Lisa Borghesi, PhD

Lisa Borghesi, PhD

Contact

Campus: 200 Lothrop St

Office: BSTWR E1056

Pittsburgh, PA 15261

Ph: 412-383-7074

Fax: 412-383-8098

borghesi@pitt.edu

Education

  • PhD - UConn

Academic Affiliation

  • Associate Professor
  • Scientific Director, Unified Flow Core
  • Executive Committee of the Faculty, Elected Member
  • Chair, AAI Advocacy Programs subcommittee

About Research

Dr. Borghesi's research focuses on HSCs, the sole source of blood forming cells throughout life. It has long been known that infection triggers dramatic and rapid changes in hematopoietic output but the mechanisms remain murky. TLR4 is a dominant innate immune sensor for LPS and hence a model receptor for how the hematopoietic system adapts to pathogen exposure. Her laboratory is studying the mechanisms that enable stem cells to directly sense infection, and functionally respond with accelerated differentiation and/or lineage fate re-direction.

Dr. Borghesi's publications appear in the Journal of Experimental Medicine, PNAS, and Nature Immunology, and are frequently ranked by the Faculty of 1000.

 

 

2015 LAB NEWS:

  • Dr. Lily Fu joins the lab as a Visiting Scholar
  • Lisa gives plenary talk at IESCC stem cell sympoisum at UCRiverside
  • Research Associates Kate Chen and Weijian Jiang arrive
  • Ailing's J Immunol Cutting-Edge paper published in Sept 15th issue
  • Lisa delivers talk at 4th European Congress of Immunology, Vienna
  • Lisa awarded new NIH grant on the mechanisms by which bone marrow precursors sense inflammation and re-direct lineage output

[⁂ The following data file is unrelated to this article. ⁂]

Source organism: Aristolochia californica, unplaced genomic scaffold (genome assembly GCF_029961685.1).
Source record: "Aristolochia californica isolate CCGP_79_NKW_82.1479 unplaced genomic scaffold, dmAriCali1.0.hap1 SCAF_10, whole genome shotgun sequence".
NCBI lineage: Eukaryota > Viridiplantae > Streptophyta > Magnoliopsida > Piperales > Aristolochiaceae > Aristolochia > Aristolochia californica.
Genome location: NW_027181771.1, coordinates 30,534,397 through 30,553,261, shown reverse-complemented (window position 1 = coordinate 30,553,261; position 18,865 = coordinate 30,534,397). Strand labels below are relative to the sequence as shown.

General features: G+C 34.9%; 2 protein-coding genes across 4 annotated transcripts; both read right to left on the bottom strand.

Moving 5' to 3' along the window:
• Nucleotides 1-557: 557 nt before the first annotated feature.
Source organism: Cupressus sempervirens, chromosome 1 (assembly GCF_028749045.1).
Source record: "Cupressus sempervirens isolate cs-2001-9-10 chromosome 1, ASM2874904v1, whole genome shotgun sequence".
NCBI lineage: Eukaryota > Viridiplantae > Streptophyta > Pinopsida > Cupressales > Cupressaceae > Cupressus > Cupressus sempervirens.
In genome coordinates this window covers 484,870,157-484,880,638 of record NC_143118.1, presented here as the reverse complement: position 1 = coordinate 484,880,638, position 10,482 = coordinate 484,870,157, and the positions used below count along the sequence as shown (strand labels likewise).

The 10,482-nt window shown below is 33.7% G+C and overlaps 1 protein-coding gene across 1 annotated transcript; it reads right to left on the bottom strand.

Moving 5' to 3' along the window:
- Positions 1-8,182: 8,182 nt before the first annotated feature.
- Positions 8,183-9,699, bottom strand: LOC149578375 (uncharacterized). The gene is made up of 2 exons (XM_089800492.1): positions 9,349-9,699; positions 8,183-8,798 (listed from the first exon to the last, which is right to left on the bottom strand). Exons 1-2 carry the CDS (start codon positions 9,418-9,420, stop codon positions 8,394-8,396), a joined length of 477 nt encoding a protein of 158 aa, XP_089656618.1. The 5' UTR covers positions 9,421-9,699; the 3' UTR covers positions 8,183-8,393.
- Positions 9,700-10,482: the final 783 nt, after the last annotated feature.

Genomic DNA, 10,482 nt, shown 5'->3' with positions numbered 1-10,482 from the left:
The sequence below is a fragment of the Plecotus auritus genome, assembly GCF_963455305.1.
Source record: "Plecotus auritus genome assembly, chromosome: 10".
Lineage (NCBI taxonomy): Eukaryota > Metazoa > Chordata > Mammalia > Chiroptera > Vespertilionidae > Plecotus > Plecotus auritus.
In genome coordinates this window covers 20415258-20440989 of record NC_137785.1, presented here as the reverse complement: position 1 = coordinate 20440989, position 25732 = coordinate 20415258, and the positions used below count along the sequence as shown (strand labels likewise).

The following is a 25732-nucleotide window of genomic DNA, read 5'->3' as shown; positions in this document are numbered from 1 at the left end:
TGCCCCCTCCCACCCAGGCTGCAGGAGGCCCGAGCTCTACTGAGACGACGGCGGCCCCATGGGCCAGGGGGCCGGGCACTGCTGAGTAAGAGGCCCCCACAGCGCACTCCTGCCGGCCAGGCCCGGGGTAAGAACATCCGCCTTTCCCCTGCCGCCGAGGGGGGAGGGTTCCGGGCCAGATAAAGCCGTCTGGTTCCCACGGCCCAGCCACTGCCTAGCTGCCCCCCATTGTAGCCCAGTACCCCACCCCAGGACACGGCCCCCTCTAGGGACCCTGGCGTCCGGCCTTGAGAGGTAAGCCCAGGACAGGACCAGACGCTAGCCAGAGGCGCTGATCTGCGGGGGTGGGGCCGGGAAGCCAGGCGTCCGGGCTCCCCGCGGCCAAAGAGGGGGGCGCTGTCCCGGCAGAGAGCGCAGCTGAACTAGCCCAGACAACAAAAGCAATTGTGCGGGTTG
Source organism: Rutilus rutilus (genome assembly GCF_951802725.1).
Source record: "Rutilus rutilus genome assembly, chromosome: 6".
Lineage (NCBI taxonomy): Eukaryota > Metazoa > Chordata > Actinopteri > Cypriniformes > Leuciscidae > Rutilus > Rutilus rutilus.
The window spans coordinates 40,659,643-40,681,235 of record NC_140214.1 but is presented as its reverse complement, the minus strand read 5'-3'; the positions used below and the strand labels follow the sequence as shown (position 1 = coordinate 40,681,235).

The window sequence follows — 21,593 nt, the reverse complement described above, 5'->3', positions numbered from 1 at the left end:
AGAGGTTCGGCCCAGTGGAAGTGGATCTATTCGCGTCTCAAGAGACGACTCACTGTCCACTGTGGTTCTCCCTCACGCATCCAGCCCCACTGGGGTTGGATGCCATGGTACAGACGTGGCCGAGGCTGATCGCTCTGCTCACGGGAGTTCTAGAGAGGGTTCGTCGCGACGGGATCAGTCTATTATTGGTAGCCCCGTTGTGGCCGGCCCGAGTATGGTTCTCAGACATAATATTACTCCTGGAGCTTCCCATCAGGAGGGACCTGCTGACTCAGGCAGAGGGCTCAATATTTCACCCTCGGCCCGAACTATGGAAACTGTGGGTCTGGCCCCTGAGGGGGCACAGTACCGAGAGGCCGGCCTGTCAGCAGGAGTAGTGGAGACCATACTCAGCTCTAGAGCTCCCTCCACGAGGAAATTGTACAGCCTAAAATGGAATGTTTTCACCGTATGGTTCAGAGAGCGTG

Selected Publications

Liu A, Y Wang, Y Ding, I Baez, K Payne & L Borghesi (2015) Hematopoietic stem cell expansion and common lymphoid progenitor depletion requires hematopoietic-derived, cell-autonomous TLR4 in a model of chronic endotoxin. J Immunol (Cutting-Edge) 195:2524-2528

Borghesi L (2014) Hematopoiesis in steady-state versus stress: self-renewal, lineage fate choice, and the conversion of danger signals into cytokine signals in HSCs. J Immunol 193:2053-2058

Santos P, Y. Ding and L Borghesi (2014) Cell-intrinsic in vivo requirement for the E47-p21 pathway in long-term hematopoietic stem cells. J Immunol 192:160-168

Editor’s pick - http://www.jimmunol.org/content/192/1/1.full

Esplin, B, T Shimazu, R Welner, K Garrett, M Frank, L Nie, Q Zhang, M Humphrey, Q Yang, L Borghesi & P Kincade (2011) Chronic exposure to a TLR ligand injures hematopoietic stem cells. J Immunol 186:5367-5375

Ranked by Faculty of 1000 - http://f1000.com/prime/10246956

Yang Q, B Esplin & L Borghesi (2011) E47 regulates hematopoietic stem cell proliferation and energetics but not myeloid lineage restriction. Blood 117:3529-3538

Martincic K, S Alkan, A Cheatle, L Borghesi & C Milcarek (2009) Transcription elongation factor ELL2 directs Ig secretion in plasma cells by stimulating altered RNA processing. Nat Immunol 10:1102-1109

Yang Q, L Kardava, A St Leger, K Martincic, B Varnum-Finney, I Bernstein, C Milcarek & L Borghesi (2008) E47 controls the developmental integrity and cell cycle quiescence of multipotential hematopoietic progenitors. J Immunol 181:5885-5894

     Editor’s pick - www.jimmunol.org/content/181/9/5811.full

Borghesi L, J Aites, S Nelson, P Lefterov, P James & R Gerstein (2005) E47 is required for V(D)J recombinase activity in common lymphoid progenitors. J Exp Med 12:1669-1677

Ranked by Faculty of 1000 - http://f1000.com/prime/1017620

Lab Information

The Borghesi lab has new grant funding to study inflammation and immunity. Graduate students interested in 2015-2016 rotation opportunities should contact Dr. Borghesi.